This smudge is a star cluster located by one of the “feet” of the two brothers constellation, Gemini. It’s two bright stars, Castor and Pollux, along with bright Jupiter, make it an easy constellation to find now. M35 is located on the outside foot of the brother Castor. Cool fact, Castor is a 6 star system. It’s slightly dimmer brother is confirmed to have a planet that takes it 590 Earth days to circle the star. Once you locate Castor, move down the body, past Jupiter, and find the outer foot. It will be 3 slightly curved stars. M35 is right above, and to the outside, of the last star (in the foot).
Unlike other clusters I’ve posted (like M45 – Pleiades/Seven Sisters) it is not an obvious naked eye object. It is sometimes, though only under very optimal conditions. However, it is an open cluster (like M45, M41 and Beehive Cluster) and very large. Pleiades is just a few hundred light years away, this one is about 2,500 light years away. Despite it’s distance, it still takes up the same size in the sky as the full Moon does.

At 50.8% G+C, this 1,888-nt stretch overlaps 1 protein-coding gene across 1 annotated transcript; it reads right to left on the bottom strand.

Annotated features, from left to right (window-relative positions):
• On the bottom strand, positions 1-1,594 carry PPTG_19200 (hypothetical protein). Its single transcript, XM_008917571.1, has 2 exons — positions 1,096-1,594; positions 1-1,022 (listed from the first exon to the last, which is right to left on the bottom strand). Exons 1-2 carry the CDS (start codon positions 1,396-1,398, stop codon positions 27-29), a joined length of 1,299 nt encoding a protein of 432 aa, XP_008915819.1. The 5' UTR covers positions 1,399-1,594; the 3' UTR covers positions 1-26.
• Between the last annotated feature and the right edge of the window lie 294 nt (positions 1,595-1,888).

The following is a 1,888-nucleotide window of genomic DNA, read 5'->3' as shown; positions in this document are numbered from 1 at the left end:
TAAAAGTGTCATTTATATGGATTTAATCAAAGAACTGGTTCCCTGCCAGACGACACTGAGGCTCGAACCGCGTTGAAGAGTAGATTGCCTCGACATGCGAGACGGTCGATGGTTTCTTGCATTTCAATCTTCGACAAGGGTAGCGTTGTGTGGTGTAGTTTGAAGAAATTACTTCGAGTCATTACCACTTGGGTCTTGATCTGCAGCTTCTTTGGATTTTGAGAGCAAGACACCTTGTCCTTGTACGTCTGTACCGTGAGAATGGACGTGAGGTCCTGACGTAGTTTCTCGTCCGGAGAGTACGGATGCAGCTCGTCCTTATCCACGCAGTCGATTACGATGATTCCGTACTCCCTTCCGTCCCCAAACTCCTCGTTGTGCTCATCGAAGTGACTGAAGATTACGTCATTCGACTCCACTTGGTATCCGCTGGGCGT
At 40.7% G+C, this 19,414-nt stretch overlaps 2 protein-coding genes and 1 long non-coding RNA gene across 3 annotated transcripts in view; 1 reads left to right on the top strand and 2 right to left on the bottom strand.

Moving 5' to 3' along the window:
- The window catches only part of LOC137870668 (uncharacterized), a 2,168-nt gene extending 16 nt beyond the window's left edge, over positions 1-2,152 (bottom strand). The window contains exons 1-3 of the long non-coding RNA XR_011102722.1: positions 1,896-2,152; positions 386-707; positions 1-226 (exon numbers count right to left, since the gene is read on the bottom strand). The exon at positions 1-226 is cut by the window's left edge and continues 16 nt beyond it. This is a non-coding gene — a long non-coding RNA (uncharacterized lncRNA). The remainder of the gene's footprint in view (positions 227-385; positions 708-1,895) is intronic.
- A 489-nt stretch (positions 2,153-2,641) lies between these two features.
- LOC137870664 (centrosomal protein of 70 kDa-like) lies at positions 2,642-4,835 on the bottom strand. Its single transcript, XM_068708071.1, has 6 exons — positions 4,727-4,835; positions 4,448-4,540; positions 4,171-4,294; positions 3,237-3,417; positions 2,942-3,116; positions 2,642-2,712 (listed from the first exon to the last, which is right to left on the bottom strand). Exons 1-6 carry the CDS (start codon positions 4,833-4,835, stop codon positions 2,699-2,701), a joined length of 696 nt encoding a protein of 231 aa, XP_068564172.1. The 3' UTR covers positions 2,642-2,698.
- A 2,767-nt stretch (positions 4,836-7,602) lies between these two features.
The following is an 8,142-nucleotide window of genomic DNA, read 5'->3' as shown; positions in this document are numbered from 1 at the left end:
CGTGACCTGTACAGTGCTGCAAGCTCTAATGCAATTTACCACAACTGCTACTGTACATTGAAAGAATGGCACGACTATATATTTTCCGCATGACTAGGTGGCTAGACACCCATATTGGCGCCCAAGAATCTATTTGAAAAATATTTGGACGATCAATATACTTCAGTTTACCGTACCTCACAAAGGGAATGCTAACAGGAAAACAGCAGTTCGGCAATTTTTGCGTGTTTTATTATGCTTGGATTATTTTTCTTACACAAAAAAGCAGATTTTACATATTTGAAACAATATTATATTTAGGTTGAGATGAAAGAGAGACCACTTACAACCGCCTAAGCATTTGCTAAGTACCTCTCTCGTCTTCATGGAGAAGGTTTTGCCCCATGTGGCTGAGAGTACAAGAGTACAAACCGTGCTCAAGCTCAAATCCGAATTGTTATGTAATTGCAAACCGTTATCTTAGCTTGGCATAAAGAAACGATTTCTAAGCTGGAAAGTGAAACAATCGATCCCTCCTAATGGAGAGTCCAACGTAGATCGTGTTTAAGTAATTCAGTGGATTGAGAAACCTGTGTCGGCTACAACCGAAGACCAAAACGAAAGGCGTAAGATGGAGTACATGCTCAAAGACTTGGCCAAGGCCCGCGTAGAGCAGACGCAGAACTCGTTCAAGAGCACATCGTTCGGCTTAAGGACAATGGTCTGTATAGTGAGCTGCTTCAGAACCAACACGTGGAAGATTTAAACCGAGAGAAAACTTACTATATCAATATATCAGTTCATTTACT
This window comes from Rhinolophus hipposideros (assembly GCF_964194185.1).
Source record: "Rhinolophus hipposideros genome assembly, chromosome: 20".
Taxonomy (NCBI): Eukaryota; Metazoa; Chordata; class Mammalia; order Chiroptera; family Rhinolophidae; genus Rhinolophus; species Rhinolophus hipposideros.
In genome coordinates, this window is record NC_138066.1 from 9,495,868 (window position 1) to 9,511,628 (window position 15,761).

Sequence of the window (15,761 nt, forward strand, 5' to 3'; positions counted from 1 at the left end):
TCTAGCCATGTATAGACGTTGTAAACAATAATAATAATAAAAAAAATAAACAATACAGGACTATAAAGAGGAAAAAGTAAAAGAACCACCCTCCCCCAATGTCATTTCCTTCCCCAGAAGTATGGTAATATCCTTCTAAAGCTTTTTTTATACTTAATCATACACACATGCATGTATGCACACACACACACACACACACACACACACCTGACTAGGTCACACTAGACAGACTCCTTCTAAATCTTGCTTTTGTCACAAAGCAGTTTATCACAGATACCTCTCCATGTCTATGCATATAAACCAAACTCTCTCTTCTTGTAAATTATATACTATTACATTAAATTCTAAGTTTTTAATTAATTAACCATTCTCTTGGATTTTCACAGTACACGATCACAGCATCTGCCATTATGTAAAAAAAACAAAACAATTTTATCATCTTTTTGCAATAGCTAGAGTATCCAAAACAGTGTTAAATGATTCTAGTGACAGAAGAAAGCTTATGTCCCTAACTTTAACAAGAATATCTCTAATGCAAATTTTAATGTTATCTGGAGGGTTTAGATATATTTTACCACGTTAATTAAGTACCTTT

That’s what makes it tricky to see. In wide photos it is simple – it’s the noticeable smudge near Castor’s foot. However, even though it’s bright enough overall, the fact it takes up so much space means it’s brightness is spread over a wide area. The higher you zoom, the dimmer it appears.
If we were as close to it as we are to Pleiades, it wouldn’t even appear as a cluster. Hyades, the cluster representing Taurus the Bull’s head/horns is so close most don’t recognize it as a cluster. The Big Dipper, largely, is made up of stars in what’s known as the Ursa Major Cluster/Ursa Major Moving Group. The Ursa cluster is spiraling apart, but even if it wasn’t, it wouldn’t appear as a cluster. It’s too close.